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TCS Research and Innovation: Breaking Through

The Tata Consultancy Services Research and Innovation story expands — geographically and exponentially

September 2021     |     1,333 words     |     5-min read

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If you want to go fast, go alone. If you want to go far, go together.” The latter part of this African proverb sums up the spirit of collaborative thinking and action that has taken Tata Consultancy Services (TCS) research and innovation far.

Tata Research Development and Design Centre (TRDDC) was ahead of its time: it was a pioneer in corporate-run research and development (R&D) when most other research was undertaken by government-run labs or university departments. Its success set the path for the expansion of research at TCS. 

Innovation centres

The early 2000s saw major research labs being set up, such as the Advanced Technology Centre (ATC) at Hyderabad, the Advanced Technology Applications Group (ATAG) and the Performance Engineering Centre in Mumbai, the Embedded Systems R&D group in Bengaluru and Kolkata and the iLab in New Delhi. The acquisition of CMC added an R&D centre in Hyderabad that focused on embedded software systems.

In 2004, the ATC launched a product suite that combined TCS’ prowess in information technology and biotechnology called BioSuite™. Besides bioinformatics, the ATC broke new ground in computing in Indian languages and cryptography. It also conceptualised and led the initiative to develop Public Key Infrastructure (PKI) products like digital signatures.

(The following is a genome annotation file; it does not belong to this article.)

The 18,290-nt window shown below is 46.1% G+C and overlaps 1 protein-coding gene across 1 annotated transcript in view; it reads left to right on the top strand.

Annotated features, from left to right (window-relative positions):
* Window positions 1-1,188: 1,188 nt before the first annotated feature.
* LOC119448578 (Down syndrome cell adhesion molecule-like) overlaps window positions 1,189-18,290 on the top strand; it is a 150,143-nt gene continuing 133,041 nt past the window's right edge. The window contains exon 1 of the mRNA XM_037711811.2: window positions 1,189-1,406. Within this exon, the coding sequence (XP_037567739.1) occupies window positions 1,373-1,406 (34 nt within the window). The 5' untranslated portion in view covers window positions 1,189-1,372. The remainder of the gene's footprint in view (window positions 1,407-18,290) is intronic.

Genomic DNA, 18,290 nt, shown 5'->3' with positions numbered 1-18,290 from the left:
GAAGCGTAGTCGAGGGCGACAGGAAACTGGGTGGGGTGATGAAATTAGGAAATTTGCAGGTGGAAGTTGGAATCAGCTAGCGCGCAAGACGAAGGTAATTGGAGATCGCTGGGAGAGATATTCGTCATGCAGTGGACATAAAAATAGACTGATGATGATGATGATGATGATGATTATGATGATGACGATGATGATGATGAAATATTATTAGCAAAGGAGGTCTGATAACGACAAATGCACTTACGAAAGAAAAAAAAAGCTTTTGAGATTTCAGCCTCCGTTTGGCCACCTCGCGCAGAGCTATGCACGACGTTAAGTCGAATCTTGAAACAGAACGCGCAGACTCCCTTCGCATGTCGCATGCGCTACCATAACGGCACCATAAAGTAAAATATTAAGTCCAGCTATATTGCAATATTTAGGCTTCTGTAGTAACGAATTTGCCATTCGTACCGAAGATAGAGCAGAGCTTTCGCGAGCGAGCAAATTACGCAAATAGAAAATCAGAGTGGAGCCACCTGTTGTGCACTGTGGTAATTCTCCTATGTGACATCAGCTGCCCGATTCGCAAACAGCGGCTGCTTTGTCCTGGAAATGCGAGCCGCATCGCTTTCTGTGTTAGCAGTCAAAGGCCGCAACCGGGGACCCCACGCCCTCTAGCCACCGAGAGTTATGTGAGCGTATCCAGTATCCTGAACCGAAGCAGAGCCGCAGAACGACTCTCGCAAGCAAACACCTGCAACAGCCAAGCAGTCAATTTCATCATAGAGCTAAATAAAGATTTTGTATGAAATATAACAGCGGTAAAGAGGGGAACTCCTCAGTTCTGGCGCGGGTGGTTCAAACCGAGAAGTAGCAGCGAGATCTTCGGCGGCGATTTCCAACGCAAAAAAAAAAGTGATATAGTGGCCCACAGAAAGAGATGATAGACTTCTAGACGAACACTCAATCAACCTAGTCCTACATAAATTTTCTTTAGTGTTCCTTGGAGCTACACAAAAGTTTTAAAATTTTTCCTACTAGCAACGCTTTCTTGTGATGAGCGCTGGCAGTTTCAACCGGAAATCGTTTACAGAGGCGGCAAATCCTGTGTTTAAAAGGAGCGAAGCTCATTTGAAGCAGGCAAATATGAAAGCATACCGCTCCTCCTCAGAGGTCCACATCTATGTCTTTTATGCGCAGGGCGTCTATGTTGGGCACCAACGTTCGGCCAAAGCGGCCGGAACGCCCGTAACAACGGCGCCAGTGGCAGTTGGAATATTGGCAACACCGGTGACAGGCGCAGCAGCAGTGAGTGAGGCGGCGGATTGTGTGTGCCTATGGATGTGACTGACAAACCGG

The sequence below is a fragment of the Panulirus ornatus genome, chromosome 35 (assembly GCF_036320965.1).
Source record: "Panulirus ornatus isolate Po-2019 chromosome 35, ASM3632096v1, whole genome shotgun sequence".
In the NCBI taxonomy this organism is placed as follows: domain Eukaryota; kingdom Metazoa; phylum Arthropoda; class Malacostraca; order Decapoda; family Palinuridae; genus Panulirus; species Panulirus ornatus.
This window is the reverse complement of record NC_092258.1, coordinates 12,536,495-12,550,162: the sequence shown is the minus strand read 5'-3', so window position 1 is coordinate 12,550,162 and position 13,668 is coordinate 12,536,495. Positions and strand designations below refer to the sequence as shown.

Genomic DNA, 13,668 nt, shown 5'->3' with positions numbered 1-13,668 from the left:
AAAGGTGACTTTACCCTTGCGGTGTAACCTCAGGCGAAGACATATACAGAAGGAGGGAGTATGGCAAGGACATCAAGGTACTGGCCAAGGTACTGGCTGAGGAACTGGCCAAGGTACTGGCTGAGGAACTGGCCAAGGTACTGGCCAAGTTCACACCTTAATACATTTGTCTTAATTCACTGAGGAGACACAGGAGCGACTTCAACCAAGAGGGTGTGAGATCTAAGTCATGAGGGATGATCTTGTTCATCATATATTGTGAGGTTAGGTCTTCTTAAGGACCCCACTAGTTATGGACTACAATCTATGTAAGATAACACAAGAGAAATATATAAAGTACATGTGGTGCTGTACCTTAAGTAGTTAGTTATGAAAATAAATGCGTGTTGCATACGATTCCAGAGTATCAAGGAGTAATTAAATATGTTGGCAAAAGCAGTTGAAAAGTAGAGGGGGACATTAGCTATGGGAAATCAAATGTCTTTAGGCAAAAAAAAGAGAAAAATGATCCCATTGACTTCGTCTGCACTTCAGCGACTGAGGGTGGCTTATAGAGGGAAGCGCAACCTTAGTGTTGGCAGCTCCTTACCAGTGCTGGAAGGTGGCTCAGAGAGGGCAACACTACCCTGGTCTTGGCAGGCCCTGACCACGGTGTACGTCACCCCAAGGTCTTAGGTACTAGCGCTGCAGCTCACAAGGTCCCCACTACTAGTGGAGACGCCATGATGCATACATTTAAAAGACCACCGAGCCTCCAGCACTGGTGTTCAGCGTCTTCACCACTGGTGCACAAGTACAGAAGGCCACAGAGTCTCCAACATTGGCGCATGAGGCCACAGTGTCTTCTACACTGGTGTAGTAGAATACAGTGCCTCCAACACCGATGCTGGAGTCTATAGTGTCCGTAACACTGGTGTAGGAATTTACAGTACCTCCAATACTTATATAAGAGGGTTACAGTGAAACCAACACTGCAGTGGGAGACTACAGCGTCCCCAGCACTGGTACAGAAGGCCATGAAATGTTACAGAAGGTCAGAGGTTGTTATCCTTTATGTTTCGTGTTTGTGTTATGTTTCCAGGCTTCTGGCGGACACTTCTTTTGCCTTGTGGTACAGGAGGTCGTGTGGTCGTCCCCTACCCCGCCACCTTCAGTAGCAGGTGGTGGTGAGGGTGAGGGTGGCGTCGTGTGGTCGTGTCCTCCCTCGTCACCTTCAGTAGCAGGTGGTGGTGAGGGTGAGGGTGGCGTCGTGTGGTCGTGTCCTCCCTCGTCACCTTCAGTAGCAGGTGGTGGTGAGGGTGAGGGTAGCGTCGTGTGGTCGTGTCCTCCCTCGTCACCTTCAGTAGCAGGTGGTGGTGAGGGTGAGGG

The ATAG worked on mobility, broadband, speech and script technologies, and social innovation, including a collaborative research programme with Aalborg University in Denmark; the Performance Engineering Centre developed analysers, emulators, and technologies to aid in incorporating high performance within the software and system lifecycle; while the iLab worked on enterprise architecture and image recognition (computer vision) and early models of recommendation systems. 

The TCS Technology Innovation Lab was set up to undertake exploration in the then-emerging technologies such as software flexibility, grid computing, semantic computing, human-computer interaction and open-source architectures.

Research & Innovation as a strategic unit

In late 2006, during the silver jubilee of TRDDC’s founding, the labs were incorporated into a full-fledged organisational unit, the Corporate Technology Office, headed by a chief technology officer. TCS business expected a pipeline of new business ideas from this unit.

Till then, TCS was incubating innovation internally — most of its products and projects were an outcome of iterative and collaborative internal research.

A decision was made at this time to launch an Open Innovation system. TCS already had research alliances with several universities worldwide. It now wanted to work globally with start-ups in emerging technologies.

“It was a big move to invite the ‘not invented here’ into a company that had creditably invented and innovated in-house.”